Aples and oranges
Jason Soon follows Heath Ledger (sorry! Heath Gibson) in pointing out the danger of comparing apples and oranges, but misses the biggest example of such a comparison, and the central point of Ross Gittins’ article. The big story from supporters of microeconomic reform has been the growth in labour productivity over the last decade (there’s also something called multifactor productivity, which is supposed to take account of capital, but the real action is in labour).
Labour productivity is the ratio of total output to labor input. Gittins starts off with the point that, in important respects, the quality of output, particularly in relation to services delivered by human beings, has declined.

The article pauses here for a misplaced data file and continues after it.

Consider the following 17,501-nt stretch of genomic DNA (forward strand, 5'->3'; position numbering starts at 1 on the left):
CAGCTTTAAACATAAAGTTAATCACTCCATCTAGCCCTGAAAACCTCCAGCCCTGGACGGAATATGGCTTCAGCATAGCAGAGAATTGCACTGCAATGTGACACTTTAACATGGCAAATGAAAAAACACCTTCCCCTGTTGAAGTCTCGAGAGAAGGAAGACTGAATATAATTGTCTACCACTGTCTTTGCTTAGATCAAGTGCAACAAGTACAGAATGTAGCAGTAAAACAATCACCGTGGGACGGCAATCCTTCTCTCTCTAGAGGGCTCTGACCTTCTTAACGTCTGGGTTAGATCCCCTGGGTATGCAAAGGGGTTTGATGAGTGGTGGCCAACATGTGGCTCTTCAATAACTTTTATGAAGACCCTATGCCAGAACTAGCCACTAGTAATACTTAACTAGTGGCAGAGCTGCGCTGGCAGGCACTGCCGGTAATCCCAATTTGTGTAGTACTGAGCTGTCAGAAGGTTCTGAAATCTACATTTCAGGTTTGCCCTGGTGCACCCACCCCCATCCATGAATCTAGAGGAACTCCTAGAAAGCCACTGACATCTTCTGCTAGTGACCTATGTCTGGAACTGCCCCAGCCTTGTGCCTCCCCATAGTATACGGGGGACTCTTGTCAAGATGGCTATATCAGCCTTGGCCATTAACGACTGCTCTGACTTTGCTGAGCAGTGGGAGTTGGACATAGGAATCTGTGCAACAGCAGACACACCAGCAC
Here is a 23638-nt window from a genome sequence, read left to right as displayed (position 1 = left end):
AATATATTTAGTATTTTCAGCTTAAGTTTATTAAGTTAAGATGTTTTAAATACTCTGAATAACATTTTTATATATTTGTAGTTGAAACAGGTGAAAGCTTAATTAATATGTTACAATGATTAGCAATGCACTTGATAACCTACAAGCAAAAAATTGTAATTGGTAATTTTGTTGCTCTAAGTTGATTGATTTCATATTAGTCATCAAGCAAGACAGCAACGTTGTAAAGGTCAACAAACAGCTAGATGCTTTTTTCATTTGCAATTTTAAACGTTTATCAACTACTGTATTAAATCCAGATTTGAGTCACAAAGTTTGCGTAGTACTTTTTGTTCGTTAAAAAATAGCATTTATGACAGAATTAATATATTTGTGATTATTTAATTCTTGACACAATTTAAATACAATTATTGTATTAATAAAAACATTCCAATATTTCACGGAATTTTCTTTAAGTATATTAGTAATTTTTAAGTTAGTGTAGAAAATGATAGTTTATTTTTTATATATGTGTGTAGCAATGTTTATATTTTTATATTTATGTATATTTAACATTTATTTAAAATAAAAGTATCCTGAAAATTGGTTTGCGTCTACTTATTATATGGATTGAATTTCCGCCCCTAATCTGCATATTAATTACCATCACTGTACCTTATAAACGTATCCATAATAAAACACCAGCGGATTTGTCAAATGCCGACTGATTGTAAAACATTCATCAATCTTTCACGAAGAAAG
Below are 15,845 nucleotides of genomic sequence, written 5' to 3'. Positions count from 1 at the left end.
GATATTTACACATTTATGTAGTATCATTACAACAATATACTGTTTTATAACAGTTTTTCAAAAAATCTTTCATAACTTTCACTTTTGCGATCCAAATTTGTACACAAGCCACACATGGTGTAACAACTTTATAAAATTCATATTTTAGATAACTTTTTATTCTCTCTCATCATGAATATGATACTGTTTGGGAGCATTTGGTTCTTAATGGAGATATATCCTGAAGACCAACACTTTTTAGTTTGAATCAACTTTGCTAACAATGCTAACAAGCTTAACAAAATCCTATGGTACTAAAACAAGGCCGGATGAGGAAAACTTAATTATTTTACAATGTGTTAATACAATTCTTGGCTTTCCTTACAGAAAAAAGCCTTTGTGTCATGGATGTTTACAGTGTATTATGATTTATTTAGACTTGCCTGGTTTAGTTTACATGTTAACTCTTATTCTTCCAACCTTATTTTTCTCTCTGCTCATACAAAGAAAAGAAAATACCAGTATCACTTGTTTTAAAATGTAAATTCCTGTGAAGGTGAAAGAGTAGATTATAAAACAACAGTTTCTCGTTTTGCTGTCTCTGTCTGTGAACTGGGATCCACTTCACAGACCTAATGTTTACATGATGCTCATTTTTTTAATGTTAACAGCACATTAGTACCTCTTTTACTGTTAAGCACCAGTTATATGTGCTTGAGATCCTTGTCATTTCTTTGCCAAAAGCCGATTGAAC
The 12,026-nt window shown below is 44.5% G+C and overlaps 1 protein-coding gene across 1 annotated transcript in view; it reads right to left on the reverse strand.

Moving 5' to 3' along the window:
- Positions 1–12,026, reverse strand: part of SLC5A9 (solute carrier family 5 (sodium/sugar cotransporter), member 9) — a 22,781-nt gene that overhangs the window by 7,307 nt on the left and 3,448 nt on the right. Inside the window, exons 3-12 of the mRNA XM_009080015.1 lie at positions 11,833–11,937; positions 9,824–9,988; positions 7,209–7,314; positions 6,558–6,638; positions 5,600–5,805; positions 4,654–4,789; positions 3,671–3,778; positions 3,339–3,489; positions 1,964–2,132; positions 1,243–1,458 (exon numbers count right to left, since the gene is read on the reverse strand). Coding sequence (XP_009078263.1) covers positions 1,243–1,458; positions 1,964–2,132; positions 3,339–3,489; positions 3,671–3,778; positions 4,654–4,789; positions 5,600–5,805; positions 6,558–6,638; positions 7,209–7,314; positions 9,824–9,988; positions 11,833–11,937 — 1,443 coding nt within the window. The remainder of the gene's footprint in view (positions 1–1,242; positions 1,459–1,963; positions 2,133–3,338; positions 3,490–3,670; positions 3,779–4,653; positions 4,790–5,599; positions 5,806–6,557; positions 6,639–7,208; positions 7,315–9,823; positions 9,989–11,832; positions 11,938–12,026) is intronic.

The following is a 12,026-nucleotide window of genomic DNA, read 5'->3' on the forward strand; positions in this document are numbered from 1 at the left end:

But the really important point is in the denominator. Labour input is measured in hours, but the increase in the intensity and pace of work over the last decade means that there is an ‘apples and oranges’ problem with productivity measures. People produce more in an hour than they used to, but an hour of work is more stressful and tiring than it used to be. To the extent that the two cancel out, there is no real gain in productivity in an economic sense.